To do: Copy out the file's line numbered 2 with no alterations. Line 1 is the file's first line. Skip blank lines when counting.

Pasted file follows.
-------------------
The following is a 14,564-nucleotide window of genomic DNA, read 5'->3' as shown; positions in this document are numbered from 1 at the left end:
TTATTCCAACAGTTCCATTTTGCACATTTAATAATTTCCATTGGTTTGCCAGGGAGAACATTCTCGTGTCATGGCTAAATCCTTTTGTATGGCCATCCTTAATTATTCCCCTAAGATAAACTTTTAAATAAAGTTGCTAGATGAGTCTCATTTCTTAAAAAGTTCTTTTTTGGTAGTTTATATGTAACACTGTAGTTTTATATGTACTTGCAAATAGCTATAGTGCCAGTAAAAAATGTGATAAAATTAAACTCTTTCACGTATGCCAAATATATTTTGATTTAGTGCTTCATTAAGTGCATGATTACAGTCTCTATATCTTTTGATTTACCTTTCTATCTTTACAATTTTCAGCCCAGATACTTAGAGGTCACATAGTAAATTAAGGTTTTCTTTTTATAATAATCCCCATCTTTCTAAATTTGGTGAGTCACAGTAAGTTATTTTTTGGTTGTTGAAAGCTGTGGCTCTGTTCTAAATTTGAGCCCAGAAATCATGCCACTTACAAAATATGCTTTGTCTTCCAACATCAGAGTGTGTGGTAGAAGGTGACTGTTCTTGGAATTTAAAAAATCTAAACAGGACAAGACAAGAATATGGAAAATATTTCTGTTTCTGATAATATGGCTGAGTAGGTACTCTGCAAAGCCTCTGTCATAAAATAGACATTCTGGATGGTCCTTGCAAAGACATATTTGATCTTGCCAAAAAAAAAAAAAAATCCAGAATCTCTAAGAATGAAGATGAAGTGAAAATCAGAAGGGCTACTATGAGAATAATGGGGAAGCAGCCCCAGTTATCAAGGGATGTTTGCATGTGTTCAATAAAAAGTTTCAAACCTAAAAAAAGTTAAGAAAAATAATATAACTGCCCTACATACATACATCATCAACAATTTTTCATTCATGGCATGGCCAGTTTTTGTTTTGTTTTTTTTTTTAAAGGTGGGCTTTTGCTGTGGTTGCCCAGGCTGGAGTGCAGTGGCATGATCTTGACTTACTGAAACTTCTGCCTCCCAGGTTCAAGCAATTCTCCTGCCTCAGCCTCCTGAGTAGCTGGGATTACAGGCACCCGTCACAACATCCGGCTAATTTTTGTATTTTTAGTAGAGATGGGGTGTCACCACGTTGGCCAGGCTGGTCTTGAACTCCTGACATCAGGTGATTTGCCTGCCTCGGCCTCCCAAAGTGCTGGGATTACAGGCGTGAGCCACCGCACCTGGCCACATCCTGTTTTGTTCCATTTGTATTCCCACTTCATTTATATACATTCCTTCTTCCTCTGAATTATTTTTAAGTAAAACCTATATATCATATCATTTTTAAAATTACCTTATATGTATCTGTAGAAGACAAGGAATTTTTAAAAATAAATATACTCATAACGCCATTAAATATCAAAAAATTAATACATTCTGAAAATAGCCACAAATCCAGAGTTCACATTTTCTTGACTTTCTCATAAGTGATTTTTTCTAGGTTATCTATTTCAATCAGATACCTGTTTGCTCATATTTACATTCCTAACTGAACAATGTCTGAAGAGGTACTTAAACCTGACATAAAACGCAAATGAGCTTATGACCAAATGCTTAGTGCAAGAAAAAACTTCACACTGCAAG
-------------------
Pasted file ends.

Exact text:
TTATTCCAACAGTTCCATTTTGCACATTTAATAATTTCCATTGGTTTGCCAGGGAGAACATTCTCGTGTCATGGCTAAATCCTTTTGTATGGCCATCCTTAATTATTCCCCTAAGATAAACTTTTAAATAAAGTTGCTAGATGAGTCTCATTTCTTAAAAAGTTCTTTTTTGGTAGTTTATATGTAACACTGTAGTTTTATATGTACTTGCAAATAGCTATAGTGCCAGTAAAAAATGTGATAAAATTAAACTCTTTCACGTATGCCAAATATATTTTGATTTAGTGCTTCATTAAGTGCATGATTACAGTCTCTATATCTTTTGATTTACCTTTCTATCTTTACAATTTTCAGCCCAGATACTTAGAGGTCACATAGTAAATTAAGGTTTTCTTTTTATAATAATCCCCATCTTTCTAAATTTGGTGAGTCACAGTAAGTTATTTTTTGGTTGTTGAAAGCTGTGGCTCTGTTCTAAATTTGAGCCCAGAAATCATGCCACTTACAAAATATGCTTTGTCTTCCAACATCAGAGTGTGTGGTAGAAGGTGACTGTTCTTGGAATTTAAAAAATCTAAACAGGACAAGACAAGAATATGGAAAATATTTCTGTTTCTGATAATATGGCTGAGTAGGTACTCTGCAAAGCCTCTGTCATAAAATAGACATTCTGGATGGTCCTTGCAAAGACATATTTGATCTTGCCAAAAAAAAAAAAAAATCCAGAATCTCTAAGAATGAAGATGAAGTGAAAATCAGAAGGGCTACTATGAGAATAATGGGGAAGCAGCCCCAGTTATCAAGGGATGTTTGCATGTGTTCAATAAAAAGTTTCAAACCTAAAAAAAGTTAAGAAAAATAATATAACTGCCCTACATACATACATCATCAACAATTTTTCATTCATGGCATGGCCAGTTTTTGTTTTGTTTTTTTTTTTAAAGGTGGGCTTTTGCTGTGGTTGCCCAGGCTGGAGTGCAGTGGCATGATCTTGACTTACTGAAACTTCTGCCTCCCAGGTTCAAGCAATTCTCCTGCCTCAGCCTCCTGAGTAGCTGGGATTACAGGCACCCGTCACAACATCCGGCTAATTTTTGTATTTTTAGTAGAGATGGGGTGTCACCACGTTGGCCAGGCTGGTCTTGAACTCCTGACATCAGGTGATTTGCCTGCCTCGGCCTCCCAAAGTGCTGGGATTACAGGCGTGAGCCACCGCACCTGGCCACATCCTGTTTTGTTCCATTTGTATTCCCACTTCATTTATATACATTCCTTCTTCCTCTGAATTATTTTTAAGTAAAACCTATATATCATATCATTTTTAAAATTACCTTATATGTATCTGTAGAAGACAAGGAATTTTTAAAAATAAATATACTCATAACGCCATTAAATATCAAAAAATTAATACATTCTGAAAATAGCCACAAATCCAGAGTTCACATTTTCTTGACTTTCTCATAAGTGATTTTTTCTAGGTTATCTATTTCAATCAGATACCTGTTTGCTCATATTTACATTCCTAACTGAACAATGTCTGAAGAGGTACTTAAACCTGACATAAAACGCAAATGAGCTTATGACCAAATGCTTAGTGCAAGAAAAAACTTCACACTGCAAG